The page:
Two: In most Episcopal Service Corps programs, each member has different placements, but at the St. James School there are two volunteer Co-teachers from Servant Year, and this year it is Cory and me. Because of the job description, I do not always get to check with Cory daily, but as the other person in Servant Year who understands and is also coping with the demands of St. James School, he is an incredible support system. I without a doubt am lucky to have a placement with a guaranteed support system.

Three: I purposefully applied and chose to accept the Co-teaching placement at St. James School with the intention of discovering if teaching middle school students is truly my passion. Based on the time that I have spent as a teacher, I now know that I cannot get enough of teaching! The rush of leading students and watching them understand new and complicated material is thrilling and the actual instruction is the best part of my day. Additionally, I now have an understanding of all the nitty-gritty skills I need to have to effectively have my students focused, interested in class, and prepared for transitions, and moreover I have all year to perfect and add to those nitty-gritty skills. As an immeasurable bonus I am learning to think on my feet and am beginning to archive lessons and activities for my future students.

Four: No matter how difficult the job is, or how badly I mess up, being a positive, supportive and consistent role model for the students at St. James School is changing students’ lives. St. James School is purposefully placed and services students in one of the poorest neighborhoods in Philadelphia, by simply being present for these students and challenging them into academic rigor the students are stepping up and opening doors to competitive high schools, which in turn alters their long term success. At the end of the day my students are what matters most.

Five: No matter how difficult the students are each day, they are changing my life in unexpected and positive ways. Simply knowing the students at St. James School and their stories is incredibly humbling. The problems they face at such a young age are real, and recognizing how they cope and survive is mind blowing.

​Danielle serves as a co-teacher at the St. James School.




By Ongachi Simuli

My Servant Year work placement is with the St. Luke’s Episcopal Church in Germantown. Here at St. Luke’s I wear many hats; I am the Director of Youth Ministry and Christian Education. I will also be taking over as Director of the Food Pantry.  I am very excited and honored to be in this position. My vision for the church is to ignite a familiar enthusiasm towards Christian education in youth as well as adults.  In addition, I seek to implement more art, music, trips into the curriculum. My first major goal this year is to establish a solid framework for Christian education classes. I look forward to exploring Christian education with the parishioners of St. Luke’s and am blessed to be working with such open minded people. Currently, I am in the process of starting new classes after Sunday mass this November. Youth ministry is taking off this year with our “House of Chaos” Halloween Party on October 25th. I will be hosting the event and hope to see some of you there!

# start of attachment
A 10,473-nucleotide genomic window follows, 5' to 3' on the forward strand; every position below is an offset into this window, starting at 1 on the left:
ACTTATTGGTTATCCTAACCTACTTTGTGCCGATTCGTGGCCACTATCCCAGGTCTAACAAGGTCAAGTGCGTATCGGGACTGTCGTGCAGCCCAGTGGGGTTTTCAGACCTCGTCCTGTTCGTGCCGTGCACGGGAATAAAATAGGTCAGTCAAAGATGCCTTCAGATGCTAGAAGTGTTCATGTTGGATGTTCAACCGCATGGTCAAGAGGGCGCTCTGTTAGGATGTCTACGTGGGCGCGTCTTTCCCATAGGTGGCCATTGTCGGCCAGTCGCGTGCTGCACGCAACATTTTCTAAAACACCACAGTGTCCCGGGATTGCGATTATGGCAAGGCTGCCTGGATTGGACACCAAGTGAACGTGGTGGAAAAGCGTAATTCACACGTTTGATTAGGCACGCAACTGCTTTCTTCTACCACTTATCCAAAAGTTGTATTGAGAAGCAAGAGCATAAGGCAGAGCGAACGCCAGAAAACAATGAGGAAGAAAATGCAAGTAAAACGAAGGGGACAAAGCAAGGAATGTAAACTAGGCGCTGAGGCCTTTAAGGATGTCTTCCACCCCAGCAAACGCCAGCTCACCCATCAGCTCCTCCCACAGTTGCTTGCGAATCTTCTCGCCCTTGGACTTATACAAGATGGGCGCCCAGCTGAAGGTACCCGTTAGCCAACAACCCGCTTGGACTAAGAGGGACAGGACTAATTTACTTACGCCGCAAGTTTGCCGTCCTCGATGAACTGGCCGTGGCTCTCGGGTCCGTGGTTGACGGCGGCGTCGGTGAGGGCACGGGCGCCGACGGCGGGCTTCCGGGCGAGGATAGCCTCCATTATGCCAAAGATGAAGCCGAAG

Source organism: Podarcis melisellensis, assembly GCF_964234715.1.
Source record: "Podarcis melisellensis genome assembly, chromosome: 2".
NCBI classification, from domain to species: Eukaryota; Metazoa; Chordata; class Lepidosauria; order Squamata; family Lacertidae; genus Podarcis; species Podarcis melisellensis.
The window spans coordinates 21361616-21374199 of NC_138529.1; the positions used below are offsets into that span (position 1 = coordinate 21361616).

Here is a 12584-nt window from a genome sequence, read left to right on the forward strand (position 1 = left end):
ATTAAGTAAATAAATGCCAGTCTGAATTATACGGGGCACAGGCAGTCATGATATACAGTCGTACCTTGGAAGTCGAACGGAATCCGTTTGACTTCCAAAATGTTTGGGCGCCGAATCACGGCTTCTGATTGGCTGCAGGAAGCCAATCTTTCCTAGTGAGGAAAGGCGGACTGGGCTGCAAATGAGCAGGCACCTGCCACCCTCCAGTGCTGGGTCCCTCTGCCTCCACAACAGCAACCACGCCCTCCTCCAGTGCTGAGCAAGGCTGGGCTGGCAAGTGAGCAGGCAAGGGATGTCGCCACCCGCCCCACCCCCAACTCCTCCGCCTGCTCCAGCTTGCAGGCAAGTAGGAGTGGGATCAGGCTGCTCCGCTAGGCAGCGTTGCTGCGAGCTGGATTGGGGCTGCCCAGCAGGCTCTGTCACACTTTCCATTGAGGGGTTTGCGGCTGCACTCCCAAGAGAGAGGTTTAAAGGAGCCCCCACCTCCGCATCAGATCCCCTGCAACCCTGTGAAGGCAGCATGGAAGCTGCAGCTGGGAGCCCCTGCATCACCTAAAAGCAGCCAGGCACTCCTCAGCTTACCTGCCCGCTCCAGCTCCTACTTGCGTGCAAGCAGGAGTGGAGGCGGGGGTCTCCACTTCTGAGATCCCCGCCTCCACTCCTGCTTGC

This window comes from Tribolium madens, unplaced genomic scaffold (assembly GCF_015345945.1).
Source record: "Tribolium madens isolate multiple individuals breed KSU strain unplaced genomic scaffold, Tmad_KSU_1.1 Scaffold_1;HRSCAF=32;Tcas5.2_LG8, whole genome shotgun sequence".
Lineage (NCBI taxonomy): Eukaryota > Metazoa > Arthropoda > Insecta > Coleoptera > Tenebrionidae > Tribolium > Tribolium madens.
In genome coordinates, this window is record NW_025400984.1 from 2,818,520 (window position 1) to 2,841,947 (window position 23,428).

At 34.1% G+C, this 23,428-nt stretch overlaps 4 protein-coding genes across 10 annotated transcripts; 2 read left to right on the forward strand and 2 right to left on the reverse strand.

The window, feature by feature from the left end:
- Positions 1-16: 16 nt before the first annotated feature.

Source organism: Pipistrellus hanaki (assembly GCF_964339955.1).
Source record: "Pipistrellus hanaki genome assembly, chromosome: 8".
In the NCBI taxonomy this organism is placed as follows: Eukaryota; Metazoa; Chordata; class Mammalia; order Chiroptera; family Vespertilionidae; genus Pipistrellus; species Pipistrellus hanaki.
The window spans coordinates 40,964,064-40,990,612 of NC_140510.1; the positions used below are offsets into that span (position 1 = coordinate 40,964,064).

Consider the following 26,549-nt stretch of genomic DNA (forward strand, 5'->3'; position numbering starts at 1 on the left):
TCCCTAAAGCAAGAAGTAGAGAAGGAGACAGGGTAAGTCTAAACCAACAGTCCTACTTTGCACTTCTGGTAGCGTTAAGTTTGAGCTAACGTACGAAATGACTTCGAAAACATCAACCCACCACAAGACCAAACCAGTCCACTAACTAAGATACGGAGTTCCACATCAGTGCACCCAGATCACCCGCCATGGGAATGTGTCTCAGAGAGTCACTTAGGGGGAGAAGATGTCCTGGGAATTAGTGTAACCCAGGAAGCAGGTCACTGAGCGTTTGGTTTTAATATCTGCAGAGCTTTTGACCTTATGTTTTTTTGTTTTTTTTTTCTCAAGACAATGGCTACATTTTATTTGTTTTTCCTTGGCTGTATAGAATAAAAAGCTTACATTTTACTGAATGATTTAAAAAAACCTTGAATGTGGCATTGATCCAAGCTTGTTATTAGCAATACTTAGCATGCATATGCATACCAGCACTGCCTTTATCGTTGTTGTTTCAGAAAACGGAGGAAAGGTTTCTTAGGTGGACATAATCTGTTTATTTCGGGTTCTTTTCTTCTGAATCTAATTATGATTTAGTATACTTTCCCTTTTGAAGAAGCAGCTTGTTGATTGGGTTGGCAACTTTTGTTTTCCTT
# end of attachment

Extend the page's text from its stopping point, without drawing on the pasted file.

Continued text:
St. Luke’s Food Pantry has been one of the places I have found solace. The staff creates a very relaxed, homely atmosphere where we can service the community with food. When we bag food on Thursday mornings it is truly a family event. We have staff members and their kids and even grandkids helping out; the room is full of stories and laughter. On Fridays, when we distribute the bags of food, it really makes my week. Yes, we hand out food, but we also pray with the patrons too. It is a great feeling to be a part of a good cause.

This year embarks a challenging, yet rewarding spiritual journey for me. Success in every area of my life centers on me simply being happy and healthy. So I am reorganizing my life from adding meditation, journaling, exercise, positive affirmations to praying with my imagination, hugging myself and laughing at nothing. One of the hardest things for me to do right now are activities that require me to sit still (my housemates would agree!) So, I have fashioned my worship to fit my personality. I am a hardcore daydreamer and visual/kinetic learner; when I pray using my imagination I like to envision what I am praying for and feelings of the joy, love, etc. that go along with it.

I accept that my spiritual journey is going to be lifelong; I am still learning to accept the unknown. It has been one month into the program and I have had hard tear-filled days, but it is okay. We all go through ups and downs in life and it is those moments that make us stronger. I figured out that sometimes God just wants to see what I will do with what I have—will she encourage myself and still sing high notes when her day ends on a low note? Yes, I will! I will try because that is all I can do and all God wants me to. If I can walk halfway, He will carry me the rest and you too.

Ongachi serves at St. Luke’s Church.